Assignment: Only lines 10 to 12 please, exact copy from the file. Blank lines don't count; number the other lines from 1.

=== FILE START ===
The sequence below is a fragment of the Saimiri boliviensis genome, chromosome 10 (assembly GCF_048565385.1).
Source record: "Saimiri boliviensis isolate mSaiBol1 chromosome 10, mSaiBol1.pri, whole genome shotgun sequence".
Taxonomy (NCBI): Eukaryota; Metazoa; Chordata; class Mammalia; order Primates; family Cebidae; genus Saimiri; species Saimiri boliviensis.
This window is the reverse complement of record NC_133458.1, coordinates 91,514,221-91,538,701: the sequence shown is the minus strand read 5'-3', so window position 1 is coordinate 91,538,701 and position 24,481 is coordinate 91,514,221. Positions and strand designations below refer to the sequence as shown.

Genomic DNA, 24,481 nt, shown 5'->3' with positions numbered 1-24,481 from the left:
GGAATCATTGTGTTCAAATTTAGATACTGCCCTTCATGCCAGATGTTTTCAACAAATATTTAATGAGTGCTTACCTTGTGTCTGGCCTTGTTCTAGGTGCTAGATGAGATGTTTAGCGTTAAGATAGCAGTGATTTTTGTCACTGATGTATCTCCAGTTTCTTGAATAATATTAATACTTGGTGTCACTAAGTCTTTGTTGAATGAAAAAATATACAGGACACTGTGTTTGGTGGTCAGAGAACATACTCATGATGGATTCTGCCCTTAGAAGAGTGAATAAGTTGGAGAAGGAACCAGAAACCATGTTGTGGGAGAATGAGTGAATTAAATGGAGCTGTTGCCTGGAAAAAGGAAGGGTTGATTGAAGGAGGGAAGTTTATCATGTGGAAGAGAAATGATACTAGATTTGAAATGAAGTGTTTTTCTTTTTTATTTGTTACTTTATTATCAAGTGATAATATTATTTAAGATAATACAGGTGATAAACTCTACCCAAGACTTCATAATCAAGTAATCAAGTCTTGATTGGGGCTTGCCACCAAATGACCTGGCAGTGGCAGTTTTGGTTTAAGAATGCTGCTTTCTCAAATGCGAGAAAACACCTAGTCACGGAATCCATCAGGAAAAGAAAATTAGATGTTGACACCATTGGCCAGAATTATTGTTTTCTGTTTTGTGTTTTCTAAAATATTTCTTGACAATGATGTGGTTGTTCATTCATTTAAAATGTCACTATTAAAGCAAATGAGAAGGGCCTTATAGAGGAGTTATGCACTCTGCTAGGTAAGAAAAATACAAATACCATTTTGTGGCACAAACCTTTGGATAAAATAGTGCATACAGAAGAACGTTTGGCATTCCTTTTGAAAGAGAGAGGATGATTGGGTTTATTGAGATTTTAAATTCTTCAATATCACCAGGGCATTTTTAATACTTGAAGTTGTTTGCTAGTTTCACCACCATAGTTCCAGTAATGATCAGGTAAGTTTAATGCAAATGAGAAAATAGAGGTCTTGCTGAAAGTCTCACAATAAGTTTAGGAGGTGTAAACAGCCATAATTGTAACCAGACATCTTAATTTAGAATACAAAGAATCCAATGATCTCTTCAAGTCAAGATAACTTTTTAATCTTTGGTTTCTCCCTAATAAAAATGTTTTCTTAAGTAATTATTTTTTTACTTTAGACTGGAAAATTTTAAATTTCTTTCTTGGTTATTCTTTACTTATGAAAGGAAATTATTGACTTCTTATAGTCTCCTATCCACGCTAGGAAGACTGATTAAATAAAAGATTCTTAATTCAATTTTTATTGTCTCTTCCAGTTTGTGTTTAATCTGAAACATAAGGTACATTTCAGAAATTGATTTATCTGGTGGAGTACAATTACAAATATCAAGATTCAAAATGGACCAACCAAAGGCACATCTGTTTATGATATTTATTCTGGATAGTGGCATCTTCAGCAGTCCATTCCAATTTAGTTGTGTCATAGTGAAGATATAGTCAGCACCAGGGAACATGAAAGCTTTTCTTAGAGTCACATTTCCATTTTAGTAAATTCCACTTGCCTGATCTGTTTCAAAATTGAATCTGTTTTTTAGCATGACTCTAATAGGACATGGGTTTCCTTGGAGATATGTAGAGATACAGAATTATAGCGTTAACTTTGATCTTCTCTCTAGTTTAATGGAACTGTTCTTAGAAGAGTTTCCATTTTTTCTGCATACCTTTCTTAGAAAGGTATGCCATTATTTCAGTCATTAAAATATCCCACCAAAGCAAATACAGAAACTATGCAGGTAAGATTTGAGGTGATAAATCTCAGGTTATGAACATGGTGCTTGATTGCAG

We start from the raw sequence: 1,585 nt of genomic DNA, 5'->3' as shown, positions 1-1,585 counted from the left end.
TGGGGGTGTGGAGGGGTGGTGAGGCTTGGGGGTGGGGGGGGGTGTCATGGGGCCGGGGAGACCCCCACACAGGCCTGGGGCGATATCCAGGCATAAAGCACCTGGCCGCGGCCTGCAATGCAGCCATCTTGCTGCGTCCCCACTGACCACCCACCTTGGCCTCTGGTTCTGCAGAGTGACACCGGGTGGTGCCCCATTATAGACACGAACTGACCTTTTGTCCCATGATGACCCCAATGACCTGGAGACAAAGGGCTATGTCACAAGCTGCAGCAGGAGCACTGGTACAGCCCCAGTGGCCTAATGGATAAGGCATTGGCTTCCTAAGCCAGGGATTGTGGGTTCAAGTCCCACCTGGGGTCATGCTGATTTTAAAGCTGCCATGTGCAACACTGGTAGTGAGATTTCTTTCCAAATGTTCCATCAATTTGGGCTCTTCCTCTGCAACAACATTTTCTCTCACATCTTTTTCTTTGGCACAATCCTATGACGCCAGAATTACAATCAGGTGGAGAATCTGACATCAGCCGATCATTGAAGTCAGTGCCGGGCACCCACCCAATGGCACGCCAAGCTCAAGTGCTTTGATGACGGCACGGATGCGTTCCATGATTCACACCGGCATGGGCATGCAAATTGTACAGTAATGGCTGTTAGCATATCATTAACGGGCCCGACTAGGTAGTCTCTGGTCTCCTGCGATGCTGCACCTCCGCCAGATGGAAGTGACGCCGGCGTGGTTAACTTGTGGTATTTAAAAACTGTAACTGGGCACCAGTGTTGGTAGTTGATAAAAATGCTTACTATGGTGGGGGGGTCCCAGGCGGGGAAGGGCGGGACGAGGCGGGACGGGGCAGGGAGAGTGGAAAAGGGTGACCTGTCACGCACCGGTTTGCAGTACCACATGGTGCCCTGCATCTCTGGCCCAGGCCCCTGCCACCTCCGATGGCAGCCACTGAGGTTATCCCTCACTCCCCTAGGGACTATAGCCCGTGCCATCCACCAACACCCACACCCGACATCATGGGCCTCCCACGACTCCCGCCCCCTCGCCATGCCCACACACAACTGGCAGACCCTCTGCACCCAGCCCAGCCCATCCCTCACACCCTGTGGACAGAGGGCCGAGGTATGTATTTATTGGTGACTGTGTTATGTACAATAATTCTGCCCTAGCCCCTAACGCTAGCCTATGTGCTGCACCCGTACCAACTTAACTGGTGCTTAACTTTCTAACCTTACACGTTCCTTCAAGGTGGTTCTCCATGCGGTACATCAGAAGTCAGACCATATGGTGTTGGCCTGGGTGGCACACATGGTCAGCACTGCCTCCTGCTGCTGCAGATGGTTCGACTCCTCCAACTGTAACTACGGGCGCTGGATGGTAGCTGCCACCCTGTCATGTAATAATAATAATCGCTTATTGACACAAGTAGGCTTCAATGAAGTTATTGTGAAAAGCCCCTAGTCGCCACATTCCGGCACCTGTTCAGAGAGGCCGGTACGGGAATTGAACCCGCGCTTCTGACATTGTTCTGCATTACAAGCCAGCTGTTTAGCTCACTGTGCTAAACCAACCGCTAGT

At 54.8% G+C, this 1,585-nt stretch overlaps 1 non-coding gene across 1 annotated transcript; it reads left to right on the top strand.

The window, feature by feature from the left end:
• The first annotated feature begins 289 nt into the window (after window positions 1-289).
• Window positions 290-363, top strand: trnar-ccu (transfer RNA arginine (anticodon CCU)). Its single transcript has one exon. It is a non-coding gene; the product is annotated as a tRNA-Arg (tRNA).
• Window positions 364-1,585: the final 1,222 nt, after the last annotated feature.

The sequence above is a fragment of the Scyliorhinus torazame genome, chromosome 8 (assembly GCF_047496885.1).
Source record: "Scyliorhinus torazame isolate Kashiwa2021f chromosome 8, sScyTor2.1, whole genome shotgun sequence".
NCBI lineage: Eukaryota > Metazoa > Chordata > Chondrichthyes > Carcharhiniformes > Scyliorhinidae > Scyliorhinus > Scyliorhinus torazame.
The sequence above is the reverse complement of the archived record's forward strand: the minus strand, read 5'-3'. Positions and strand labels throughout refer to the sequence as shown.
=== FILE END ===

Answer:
The window, feature by feature from the left end:
• The first annotated feature begins 289 nt into the window (after window positions 1-289).
• Window positions 290-363, top strand: trnar-ccu (transfer RNA arginine (anticodon CCU)). Its single transcript has one exon. It is a non-coding gene; the product is annotated as a tRNA-Arg (tRNA).